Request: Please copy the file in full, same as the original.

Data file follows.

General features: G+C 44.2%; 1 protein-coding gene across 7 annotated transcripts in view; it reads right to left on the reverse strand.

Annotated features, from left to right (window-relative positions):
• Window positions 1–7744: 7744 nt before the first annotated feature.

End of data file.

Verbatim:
General features: G+C 44.2%; 1 protein-coding gene across 7 annotated transcripts in view; it reads right to left on the reverse strand.

Annotated features, from left to right (window-relative positions):
• Window positions 1–7744: 7744 nt before the first annotated feature.